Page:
Kai is the outcast to society. He’s a mysterious firecracker with one hell of a past and a sinister presence nipping at his heels. It talks to him, mocks him, and tests him at every corner. Supernatural stuff aside, Kai is probably that sketchy dude in the dive bar that every regular knows to have a drink with but never start shit with. Somehow, though, none of the patrons remember his name, though there’s no telling whether that’s because of the hangover or the concussion. Kai thrives in the underbelly of Black Hollow, and even though he’s not one for propriety or social niceties, he’s definitely not a bad friend to have around…that is, if you can get him to play nice for long enough to want to be friends. 

Mason’s the poster boy for what every parent wants their child to grow up to be. He graduated from Ivy League, finished med school, and has a coveted residency in the oncology department at Vancouver General Hospital. He’s that annoying balance of privilege and hard work, and it’s afforded him a great deal of simplicity in his life. Unfortunately, life isn’t simple, and Mason is shaken out of his status quo when a poor decision leads to the death of a young cancer patient. Crestfallen, he goes on mental health leave in the hopes of regaining his confidence and restoring his old sense of self. 

Alright, we need the details on that gorgeous cover. Who's the artist/designer, and can you give us a little insight into the process for coming up with it? How does it tie to the book?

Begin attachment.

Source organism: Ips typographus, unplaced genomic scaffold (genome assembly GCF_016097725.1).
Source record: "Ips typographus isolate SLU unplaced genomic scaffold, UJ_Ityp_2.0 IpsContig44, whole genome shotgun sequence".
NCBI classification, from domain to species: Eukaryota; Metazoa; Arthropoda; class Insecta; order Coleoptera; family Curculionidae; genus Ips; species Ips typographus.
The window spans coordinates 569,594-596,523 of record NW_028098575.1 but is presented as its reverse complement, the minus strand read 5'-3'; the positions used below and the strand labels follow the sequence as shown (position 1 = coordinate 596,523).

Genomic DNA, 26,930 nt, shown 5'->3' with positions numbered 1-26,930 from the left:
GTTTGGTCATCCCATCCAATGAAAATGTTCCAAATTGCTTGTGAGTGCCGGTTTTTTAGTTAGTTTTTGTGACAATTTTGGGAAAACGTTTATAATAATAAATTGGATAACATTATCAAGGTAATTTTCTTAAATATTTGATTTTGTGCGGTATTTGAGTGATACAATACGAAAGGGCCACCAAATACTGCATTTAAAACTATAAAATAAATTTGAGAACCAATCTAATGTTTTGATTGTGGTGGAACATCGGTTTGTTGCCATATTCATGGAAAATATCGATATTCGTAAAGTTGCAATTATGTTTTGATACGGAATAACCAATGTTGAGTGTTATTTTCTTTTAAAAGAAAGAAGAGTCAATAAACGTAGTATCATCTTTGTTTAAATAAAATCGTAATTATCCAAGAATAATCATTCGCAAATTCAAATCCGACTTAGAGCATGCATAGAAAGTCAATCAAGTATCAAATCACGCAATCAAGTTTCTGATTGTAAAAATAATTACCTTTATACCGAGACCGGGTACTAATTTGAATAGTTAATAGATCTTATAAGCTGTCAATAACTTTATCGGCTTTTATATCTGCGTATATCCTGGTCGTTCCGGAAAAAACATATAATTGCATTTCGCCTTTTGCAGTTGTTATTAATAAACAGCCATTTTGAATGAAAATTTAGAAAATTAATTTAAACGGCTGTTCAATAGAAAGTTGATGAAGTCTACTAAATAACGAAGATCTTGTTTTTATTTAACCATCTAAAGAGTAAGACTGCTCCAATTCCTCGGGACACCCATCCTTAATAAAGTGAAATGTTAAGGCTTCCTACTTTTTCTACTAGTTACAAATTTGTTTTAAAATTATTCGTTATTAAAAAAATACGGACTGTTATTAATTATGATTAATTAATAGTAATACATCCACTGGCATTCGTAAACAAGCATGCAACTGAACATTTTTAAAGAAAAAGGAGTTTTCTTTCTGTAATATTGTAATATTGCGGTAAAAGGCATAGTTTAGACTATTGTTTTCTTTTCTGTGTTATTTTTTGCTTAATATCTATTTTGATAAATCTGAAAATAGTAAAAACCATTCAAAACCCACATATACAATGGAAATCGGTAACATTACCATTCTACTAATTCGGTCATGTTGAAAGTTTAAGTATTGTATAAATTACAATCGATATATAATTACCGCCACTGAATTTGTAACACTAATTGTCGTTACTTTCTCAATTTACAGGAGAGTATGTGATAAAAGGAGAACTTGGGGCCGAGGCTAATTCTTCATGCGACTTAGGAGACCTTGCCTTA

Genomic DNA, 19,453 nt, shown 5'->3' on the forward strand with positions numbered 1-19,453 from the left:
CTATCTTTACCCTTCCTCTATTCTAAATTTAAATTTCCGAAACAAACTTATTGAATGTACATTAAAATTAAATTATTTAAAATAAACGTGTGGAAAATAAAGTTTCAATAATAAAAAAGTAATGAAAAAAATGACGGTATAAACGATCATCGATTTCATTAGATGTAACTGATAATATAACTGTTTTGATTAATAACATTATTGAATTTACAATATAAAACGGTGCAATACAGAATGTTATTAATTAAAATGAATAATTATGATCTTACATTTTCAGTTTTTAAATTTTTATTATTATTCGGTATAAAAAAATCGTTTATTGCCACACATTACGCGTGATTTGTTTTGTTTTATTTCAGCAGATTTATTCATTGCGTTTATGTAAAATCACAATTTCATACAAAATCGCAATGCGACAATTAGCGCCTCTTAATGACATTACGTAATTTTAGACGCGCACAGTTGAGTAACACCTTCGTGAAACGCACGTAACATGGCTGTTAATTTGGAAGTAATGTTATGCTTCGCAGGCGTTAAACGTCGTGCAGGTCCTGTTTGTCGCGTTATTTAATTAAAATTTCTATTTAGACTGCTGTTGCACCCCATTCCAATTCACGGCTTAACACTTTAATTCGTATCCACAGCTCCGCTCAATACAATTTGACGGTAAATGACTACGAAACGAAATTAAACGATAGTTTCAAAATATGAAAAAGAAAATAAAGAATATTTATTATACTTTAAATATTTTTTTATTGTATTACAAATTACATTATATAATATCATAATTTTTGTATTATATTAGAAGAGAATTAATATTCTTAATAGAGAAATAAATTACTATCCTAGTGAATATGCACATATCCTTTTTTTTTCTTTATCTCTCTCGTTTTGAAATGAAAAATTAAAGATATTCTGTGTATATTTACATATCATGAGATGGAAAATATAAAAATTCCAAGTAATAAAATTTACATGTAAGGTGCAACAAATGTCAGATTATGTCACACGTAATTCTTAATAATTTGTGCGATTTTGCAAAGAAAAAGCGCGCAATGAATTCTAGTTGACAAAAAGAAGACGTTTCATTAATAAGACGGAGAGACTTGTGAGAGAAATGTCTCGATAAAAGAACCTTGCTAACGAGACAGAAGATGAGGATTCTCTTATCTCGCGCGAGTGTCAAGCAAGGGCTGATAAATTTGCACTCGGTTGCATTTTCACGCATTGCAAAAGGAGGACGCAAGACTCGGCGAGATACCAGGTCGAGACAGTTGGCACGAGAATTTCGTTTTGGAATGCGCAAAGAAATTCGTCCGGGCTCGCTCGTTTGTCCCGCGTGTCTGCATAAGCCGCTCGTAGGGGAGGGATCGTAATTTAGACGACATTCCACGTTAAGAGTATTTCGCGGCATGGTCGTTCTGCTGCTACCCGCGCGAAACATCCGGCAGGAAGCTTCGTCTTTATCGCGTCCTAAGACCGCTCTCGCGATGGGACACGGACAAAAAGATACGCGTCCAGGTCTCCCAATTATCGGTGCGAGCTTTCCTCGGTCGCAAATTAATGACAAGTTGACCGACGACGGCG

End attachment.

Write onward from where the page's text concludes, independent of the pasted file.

Ohhh thank you!!! I am in love with the cover as well! It was designed by Shayne Leighton, who is honestly such a badass and incredible to work with. I am not an artist by any stretch of the imagination, so most of my feedback to Shayne consisted of garbled ideas for what I wanted, and she turned it into something beautiful. I always knew I wanted a raven on the cover, and I knew I wanted a purple/grey/black colour scheme. For those who have read the book, you’ll know that purple and black are the Dreamwalker’s colours. Ravens also feature prominently in the book. Some who have Slavic heritage might know that the name of one of my characters, Gavran, means raven. Although he’s a bit of a quirky character, he plays an important role in this book and the sequel. If you look closely, you’ll also see silhouettes of trees on the cover, which connect to the forests surrounding Black Hollow! 

How did you come up with the title The Hollow Gods?